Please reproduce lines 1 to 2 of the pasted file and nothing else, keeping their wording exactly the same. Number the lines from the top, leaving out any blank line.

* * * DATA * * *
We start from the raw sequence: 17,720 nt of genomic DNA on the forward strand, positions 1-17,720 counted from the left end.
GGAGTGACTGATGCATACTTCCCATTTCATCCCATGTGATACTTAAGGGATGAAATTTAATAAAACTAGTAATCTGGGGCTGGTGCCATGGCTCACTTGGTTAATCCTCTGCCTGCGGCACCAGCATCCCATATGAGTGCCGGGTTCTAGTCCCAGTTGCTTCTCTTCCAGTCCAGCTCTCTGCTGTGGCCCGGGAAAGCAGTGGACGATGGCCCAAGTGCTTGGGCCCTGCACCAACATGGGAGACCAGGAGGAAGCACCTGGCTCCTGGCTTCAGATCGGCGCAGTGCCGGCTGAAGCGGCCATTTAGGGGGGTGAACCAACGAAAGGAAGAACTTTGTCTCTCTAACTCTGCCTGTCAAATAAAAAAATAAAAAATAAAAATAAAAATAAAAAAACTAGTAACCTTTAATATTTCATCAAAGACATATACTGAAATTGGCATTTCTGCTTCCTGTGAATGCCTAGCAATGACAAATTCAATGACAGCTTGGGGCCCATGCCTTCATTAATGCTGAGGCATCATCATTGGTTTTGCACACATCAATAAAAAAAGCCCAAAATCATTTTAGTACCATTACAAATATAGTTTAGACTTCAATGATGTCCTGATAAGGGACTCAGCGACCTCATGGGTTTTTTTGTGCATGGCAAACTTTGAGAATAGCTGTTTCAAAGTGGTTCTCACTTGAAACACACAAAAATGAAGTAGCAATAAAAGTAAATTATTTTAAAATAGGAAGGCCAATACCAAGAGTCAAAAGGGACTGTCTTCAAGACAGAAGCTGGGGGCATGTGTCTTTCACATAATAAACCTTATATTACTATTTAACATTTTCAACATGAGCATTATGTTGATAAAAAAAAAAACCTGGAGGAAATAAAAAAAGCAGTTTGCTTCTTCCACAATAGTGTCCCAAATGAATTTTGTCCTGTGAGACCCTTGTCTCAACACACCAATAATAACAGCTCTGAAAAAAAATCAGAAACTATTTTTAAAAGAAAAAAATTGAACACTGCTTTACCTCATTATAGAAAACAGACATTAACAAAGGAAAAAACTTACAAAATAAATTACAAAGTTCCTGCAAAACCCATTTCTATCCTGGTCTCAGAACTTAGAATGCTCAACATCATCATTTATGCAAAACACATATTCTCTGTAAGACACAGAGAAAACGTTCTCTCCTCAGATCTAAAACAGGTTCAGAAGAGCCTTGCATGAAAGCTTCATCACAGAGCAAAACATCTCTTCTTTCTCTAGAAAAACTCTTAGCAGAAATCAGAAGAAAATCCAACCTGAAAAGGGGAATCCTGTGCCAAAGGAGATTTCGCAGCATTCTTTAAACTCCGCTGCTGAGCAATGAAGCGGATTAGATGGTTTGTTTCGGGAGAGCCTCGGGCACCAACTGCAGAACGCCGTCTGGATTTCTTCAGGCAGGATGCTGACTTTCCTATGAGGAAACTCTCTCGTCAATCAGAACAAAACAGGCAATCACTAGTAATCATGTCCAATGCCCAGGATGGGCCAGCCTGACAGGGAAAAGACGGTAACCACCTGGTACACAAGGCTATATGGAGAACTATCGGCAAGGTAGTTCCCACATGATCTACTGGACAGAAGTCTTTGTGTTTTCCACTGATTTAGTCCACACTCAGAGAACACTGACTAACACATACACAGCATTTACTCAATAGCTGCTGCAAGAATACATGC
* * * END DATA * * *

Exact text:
We start from the raw sequence: 17,720 nt of genomic DNA on the forward strand, positions 1-17,720 counted from the left end.
GGAGTGACTGATGCATACTTCCCATTTCATCCCATGTGATACTTAAGGGATGAAATTTAATAAAACTAGTAATCTGGGGCTGGTGCCATGGCTCACTTGGTTAATCCTCTGCCTGCGGCACCAGCATCCCATATGAGTGCCGGGTTCTAGTCCCAGTTGCTTCTCTTCCAGTCCAGCTCTCTGCTGTGGCCCGGGAAAGCAGTGGACGATGGCCCAAGTGCTTGGGCCCTGCACCAACATGGGAGACCAGGAGGAAGCACCTGGCTCCTGGCTTCAGATCGGCGCAGTGCCGGCTGAAGCGGCCATTTAGGGGGGTGAACCAACGAAAGGAAGAACTTTGTCTCTCTAACTCTGCCTGTCAAATAAAAAAATAAAAAATAAAAATAAAAATAAAAAAACTAGTAACCTTTAATATTTCATCAAAGACATATACTGAAATTGGCATTTCTGCTTCCTGTGAATGCCTAGCAATGACAAATTCAATGACAGCTTGGGGCCCATGCCTTCATTAATGCTGAGGCATCATCATTGGTTTTGCACACATCAATAAAAAAAGCCCAAAATCATTTTAGTACCATTACAAATATAGTTTAGACTTCAATGATGTCCTGATAAGGGACTCAGCGACCTCATGGGTTTTTTTGTGCATGGCAAACTTTGAGAATAGCTGTTTCAAAGTGGTTCTCACTTGAAACACACAAAAATGAAGTAGCAATAAAAGTAAATTATTTTAAAATAGGAAGGCCAATACCAAGAGTCAAAAGGGACTGTCTTCAAGACAGAAGCTGGGGGCATGTGTCTTTCACATAATAAACCTTATATTACTATTTAACATTTTCAACATGAGCATTATGTTGATAAAAAAAAAAACCTGGAGGAAATAAAAAAAGCAGTTTGCTTCTTCCACAATAGTGTCCCAAATGAATTTTGTCCTGTGAGACCCTTGTCTCAACACACCAATAATAACAGCTCTGAAAAAAAATCAGAAACTATTTTTAAAAGAAAAAAATTGAACACTGCTTTACCTCATTATAGAAAACAGACATTAACAAAGGAAAAAACTTACAAAATAAATTACAAAGTTCCTGCAAAACCCATTTCTATCCTGGTCTCAGAACTTAGAATGCTCAACATCATCATTTATGCAAAACACATATTCTCTGTAAGACACAGAGAAAACGTTCTCTCCTCAGATCTAAAACAGGTTCAGAAGAGCCTTGCATGAAAGCTTCATCACAGAGCAAAACATCTCTTCTTTCTCTAGAAAAACTCTTAGCAGAAATCAGAAGAAAATCCAACCTGAAAAGGGGAATCCTGTGCCAAAGGAGATTTCGCAGCATTCTTTAAACTCCGCTGCTGAGCAATGAAGCGGATTAGATGGTTTGTTTCGGGAGAGCCTCGGGCACCAACTGCAGAACGCCGTCTGGATTTCTTCAGGCAGGATGCTGACTTTCCTATGAGGAAACTCTCTCGTCAATCAGAACAAAACAGGCAATCACTAGTAATCATGTCCAATGCCCAGGATGGGCCAGCCTGACAGGGAAAAGACGGTAACCACCTGGTACACAAGGCTATATGGAGAACTATCGGCAAGGTAGTTCCCACATGATCTACTGGACAGAAGTCTTTGTGTTTTCCACTGATTTAGTCCACACTCAGAGAACACTGACTAACACATACACAGCATTTACTCAATAGCTGCTGCAAGAATACATGC